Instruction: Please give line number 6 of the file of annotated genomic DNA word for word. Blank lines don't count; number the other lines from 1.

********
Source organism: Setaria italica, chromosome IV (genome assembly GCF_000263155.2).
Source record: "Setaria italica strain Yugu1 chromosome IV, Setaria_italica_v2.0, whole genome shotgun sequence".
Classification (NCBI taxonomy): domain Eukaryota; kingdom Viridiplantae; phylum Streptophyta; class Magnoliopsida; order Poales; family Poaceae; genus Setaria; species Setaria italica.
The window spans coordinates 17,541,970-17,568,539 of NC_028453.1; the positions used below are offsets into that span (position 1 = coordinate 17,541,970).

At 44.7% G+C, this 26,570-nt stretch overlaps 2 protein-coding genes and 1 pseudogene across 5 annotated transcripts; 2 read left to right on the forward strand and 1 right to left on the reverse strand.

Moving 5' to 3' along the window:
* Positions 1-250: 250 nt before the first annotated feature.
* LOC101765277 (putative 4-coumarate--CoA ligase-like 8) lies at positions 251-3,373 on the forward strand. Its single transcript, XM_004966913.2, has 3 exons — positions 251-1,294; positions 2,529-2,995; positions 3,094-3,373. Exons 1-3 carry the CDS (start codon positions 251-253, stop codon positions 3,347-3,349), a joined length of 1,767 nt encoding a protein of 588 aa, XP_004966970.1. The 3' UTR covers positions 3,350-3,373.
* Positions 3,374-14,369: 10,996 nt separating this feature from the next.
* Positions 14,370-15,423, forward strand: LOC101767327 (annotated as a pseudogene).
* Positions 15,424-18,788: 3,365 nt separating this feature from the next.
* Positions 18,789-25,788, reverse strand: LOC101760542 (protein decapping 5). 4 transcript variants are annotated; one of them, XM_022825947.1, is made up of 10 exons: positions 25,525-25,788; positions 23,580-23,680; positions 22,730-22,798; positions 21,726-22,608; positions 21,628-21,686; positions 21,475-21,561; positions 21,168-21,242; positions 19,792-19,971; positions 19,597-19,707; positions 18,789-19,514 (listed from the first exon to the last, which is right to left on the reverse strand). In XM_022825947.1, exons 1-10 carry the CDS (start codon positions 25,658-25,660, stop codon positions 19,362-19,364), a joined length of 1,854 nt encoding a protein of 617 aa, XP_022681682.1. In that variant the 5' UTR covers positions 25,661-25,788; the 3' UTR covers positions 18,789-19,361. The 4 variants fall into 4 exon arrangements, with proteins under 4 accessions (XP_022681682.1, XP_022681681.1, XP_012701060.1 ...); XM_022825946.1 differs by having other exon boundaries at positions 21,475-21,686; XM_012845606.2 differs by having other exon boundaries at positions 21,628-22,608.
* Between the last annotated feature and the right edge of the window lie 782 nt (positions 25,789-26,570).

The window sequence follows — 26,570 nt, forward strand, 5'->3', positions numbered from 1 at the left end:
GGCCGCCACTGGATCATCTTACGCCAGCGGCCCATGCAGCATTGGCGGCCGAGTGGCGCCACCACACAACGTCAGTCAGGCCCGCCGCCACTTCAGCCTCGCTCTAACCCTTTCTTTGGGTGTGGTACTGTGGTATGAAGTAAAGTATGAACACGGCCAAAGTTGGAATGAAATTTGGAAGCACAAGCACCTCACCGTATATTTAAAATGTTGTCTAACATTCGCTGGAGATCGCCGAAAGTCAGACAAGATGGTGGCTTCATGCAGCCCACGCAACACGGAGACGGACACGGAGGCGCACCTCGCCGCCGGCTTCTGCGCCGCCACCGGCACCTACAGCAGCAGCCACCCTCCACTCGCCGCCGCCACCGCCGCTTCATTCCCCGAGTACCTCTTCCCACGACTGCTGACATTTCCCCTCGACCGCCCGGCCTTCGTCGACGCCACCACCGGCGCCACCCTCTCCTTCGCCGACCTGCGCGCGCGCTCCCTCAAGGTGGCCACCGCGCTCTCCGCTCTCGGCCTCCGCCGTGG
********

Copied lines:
Moving 5' to 3' along the window: